04:52 So if we don't have that available or if that's inhibited by FGF-23, we now have a decrease in the active form of vitamin D or tells a trial.

    05:00 So what's the consequence of that having a decrease calcitriol will reduce the intestinal calcium absorption.

    05:07 But again our body being very elegant we have to maintain normal serum calcium at all time.

    05:12 So we have a mechanism to help that PTH are parathyroid hormone from our parathyroid gland will increase in response and then our patients end up developing secondary hyperparathyroidism, in order to maintain that normal serum calcium.

    05:28 So once our patients develop secondary hyperparathyroidism, there is a significant consequence to having that Number 1. We worry about vascular calcification.

    05:36 Remember what's going on, that parathyroid is actually parathyroid hormone is actually going to bone to reabsorb resort parts of that bone so calcium and phosphorus is liberated into the serum.

    05:47 Now, we'd like it to go where it's supposed to go.

    05:49 But what ends up happening is that can precipitate on blood vessels and people end up getting vascular calcification.

    05:55 The other major problem that patients develop is renal osteodystrophy or bone disease and this is actually manifesting by a variety of different mechanisms, patients can develop osteomalacia, which is defective mineralisation.

    06:08 They can have high turnover bone disease, which is actually shown here in our image on the right where they have periosteum medical reabsorption.

    06:15 So if that gets really significant patients can develop something called osteitis fibrosa cystica where they have this peritrabecular fibrosis of bone.

    06:25 Patients can also have mixed uremic bone disease where they have features of both osteitis fibrosis as well as osteomalacia, and then finally patients actually can develop something called adynamic bone disease and that's really iatrogenic.

    06:37 That's something that we can cause, so when we try to treat our patients for having secondary hyperparathyroidism, meaning that they have those elevated levels of high PTH.

    06:47 We can give them an active vitamin D analog like calcitriol, but when we do that and we suppress their PTH so much those bones can actually become quite brittle and they have a decrease in bone formation and turnover and that can lead to trochanteric fractures.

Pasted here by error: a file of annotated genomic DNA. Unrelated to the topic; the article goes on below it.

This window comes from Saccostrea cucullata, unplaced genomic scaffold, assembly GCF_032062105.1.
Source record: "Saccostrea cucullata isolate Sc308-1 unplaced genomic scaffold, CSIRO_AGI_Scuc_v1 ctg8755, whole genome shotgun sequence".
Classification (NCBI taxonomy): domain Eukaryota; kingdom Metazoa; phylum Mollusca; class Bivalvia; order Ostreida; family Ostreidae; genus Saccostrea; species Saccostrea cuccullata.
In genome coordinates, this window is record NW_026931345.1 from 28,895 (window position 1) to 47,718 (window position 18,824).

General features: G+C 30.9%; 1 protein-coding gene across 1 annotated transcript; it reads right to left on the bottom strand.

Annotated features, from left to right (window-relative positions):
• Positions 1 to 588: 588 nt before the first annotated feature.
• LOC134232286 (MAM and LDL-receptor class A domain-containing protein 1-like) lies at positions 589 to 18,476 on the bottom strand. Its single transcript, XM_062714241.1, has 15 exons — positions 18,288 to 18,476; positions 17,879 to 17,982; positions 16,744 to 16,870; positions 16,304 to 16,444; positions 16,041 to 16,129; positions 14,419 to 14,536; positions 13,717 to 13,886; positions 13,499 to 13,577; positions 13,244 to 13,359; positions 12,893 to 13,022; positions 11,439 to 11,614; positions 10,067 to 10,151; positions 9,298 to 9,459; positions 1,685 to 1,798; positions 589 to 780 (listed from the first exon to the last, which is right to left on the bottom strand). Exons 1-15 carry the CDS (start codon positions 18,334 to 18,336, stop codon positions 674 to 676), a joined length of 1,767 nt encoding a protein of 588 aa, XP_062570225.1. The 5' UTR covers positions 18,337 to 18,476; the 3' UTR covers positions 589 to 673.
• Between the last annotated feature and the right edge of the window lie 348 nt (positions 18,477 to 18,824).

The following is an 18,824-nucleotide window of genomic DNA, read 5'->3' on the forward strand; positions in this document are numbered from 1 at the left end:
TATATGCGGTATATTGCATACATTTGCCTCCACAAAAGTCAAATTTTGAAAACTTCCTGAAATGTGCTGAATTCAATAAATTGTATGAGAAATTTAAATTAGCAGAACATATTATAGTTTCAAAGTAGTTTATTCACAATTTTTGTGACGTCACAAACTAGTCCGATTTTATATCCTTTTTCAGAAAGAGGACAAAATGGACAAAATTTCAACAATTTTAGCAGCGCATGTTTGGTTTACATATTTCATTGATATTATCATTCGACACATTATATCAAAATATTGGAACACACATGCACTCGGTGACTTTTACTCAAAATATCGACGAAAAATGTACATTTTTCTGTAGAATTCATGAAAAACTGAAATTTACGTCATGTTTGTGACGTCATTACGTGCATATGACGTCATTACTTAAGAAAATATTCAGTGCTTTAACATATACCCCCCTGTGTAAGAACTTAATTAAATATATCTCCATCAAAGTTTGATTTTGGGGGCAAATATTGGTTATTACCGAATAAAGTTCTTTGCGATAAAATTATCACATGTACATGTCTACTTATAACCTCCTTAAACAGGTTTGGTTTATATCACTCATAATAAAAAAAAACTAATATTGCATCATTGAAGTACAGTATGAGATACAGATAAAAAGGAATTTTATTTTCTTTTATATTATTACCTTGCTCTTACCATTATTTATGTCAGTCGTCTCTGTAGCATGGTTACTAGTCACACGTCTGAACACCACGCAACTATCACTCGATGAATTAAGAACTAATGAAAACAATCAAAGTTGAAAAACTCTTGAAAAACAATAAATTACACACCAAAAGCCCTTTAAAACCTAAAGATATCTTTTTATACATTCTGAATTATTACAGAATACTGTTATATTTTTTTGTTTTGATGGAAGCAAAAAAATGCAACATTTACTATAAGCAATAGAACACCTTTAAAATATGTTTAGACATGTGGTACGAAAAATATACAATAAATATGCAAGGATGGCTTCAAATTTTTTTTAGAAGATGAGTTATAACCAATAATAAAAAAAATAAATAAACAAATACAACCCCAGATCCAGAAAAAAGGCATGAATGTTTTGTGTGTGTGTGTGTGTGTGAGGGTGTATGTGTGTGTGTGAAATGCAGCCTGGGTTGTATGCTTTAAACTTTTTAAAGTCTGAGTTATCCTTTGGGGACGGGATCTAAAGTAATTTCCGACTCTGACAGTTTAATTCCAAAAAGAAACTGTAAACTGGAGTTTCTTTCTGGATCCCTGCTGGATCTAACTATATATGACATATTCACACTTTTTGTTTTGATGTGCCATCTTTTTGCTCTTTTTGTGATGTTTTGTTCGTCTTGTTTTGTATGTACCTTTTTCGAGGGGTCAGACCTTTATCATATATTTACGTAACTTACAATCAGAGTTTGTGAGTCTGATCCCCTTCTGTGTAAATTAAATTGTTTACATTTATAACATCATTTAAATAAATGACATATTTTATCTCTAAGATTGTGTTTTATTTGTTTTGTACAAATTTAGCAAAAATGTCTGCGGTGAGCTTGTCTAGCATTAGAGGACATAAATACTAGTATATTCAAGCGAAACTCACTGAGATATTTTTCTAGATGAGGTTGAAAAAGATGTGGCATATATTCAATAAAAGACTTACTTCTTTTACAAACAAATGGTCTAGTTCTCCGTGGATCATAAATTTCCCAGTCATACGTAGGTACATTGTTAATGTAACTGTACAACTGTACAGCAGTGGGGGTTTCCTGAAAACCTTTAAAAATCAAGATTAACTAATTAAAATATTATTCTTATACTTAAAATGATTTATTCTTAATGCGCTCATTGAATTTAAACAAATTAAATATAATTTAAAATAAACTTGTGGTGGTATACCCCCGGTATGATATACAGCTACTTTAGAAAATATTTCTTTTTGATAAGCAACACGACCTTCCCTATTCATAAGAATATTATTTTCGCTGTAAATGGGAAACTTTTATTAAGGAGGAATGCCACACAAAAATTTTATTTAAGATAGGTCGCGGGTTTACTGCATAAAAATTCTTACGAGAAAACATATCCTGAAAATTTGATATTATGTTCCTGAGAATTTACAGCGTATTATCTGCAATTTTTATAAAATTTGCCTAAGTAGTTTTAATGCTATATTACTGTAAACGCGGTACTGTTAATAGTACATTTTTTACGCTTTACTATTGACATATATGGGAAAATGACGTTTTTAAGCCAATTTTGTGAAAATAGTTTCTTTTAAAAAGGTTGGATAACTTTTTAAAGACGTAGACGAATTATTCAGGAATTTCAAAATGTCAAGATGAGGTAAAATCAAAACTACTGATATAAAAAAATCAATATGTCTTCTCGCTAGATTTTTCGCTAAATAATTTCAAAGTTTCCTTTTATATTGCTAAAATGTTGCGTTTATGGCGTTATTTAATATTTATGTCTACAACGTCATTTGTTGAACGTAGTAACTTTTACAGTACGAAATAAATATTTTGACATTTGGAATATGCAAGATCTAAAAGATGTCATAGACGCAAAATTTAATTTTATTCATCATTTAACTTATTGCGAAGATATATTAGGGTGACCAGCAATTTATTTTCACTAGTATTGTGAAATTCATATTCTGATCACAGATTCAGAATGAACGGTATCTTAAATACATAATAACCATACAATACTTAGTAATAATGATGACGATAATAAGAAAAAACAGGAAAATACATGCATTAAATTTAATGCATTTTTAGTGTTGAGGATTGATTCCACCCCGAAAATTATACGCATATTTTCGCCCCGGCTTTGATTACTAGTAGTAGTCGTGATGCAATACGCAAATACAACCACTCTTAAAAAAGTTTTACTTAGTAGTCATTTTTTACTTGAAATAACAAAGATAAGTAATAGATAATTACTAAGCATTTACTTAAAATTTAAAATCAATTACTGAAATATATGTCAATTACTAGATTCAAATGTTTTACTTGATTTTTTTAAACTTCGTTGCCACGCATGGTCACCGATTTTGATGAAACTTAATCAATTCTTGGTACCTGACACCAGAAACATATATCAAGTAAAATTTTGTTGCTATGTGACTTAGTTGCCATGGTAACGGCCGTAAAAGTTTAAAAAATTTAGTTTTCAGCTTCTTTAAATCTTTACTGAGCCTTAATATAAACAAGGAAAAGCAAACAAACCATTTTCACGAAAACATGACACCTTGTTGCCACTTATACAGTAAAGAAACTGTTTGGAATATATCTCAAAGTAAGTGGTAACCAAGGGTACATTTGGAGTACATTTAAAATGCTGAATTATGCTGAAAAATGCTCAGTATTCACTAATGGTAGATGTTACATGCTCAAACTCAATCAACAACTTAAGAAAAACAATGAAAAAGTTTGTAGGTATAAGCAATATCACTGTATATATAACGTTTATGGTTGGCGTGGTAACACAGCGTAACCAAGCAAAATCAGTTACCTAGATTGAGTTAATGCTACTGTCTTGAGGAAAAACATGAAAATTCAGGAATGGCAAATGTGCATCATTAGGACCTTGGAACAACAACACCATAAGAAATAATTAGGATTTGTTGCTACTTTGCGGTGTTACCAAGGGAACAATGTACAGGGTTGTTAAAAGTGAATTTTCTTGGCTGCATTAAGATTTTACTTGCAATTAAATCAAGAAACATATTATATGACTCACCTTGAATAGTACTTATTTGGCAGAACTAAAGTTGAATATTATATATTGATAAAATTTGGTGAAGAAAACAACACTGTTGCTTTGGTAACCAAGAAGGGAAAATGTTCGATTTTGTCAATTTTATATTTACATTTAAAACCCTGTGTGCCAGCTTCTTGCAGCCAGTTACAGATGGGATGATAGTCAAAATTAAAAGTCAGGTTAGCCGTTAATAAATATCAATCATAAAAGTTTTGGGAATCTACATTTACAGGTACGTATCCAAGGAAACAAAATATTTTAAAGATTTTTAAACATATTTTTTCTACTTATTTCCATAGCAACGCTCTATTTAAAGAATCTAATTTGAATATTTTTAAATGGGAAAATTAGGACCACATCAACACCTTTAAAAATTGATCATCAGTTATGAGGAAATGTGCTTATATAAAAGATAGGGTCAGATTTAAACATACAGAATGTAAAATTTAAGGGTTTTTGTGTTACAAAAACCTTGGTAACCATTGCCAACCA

07:02 So we have to be very careful when it comes to mineral bone disease and it's really an area of nephrology right now that's exploding with new information.

    07:10 So stay tuned.

    07:12 Another consequence of having chronic kidney disease is anemia.

    07:16 Anemia is defined by hemoglobin of less than 13 grams per deciliter for men and postmenopausal women and less than 12 grams per deciliter for premenopausal women.

    07:27 So typically what happens is our kidney specialized fibroblasts in the kidney are actually responsible for making a hormone called erythropoietin.

    07:36 Erythropoietin goes to the bone marrow and is responsible for generating new red blood cells and putting them out into the circulation.

    07:42 What's interesting, Is that about 90% of patients with the GFR of less than 30 mils per minute will manifest with having anemia, again, why is this happening? Because of the fact that there's decreased erythropoietin or EPO production because as kidney function decreases those fibroblasts that actually generate Epo or erythropoietin are actually getting damaged.

    08:03 So our patients manifest sometimes with very significant anemia.

    About the Lecture

    The lecture Chronic Kidney Disease (CKD): Complications with Case by Amy Sussman, MD is from the course Chronic Kidney Disease (CKD).

    Included Quiz Questions

    1. Reduced GFR and proteinuria are both independently associated with an increased risk of cardiovascular events.
    2. The risk of cardiovascular events in patients with CKD can only be explained by the presence of traditional risk factors, such as hypertension and diabetes mellitus.
    3. The association between CKD and cardiovascular events may be stronger among white individuals than African American individuals.
    4. Uremic pericarditis is the leading cause of death in patients with stage 5 CKD.
    1. Inhibition of 1-alpha-hydroxylase
    2. Increased GFR
    3. Decreased parathyroid hormone activity
    4. Increased calcitriol activity
    5. Decreased phosphatonin activity
    1. Decreased erythropoietin production
    2. Excessive sequestration of red blood cells in the spleen
    3. Vitamin deficiency
    4. Deficient globin synthesis
    5. Red cell membranopathy
    1. Hypertension - Enhanced activity of the sympathetic nervous system
    2. Osteitis fibrosa - Defective bone mineralization
    3. Phosphatonin - Increased activity of vitamin D
    4. Hypoparathyroidism - Vascular calcification

    Author of lecture Chronic Kidney Disease (CKD): Complications with Case

     Amy Sussman, MD

    Amy Sussman, MD

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    Nephrology by nephrologist
    By Nahed A. on 03. June 2020 for Chronic Kidney Disease (CKD): Complications with Case

    Excellent review of CKD through case clinic and posterior discussion !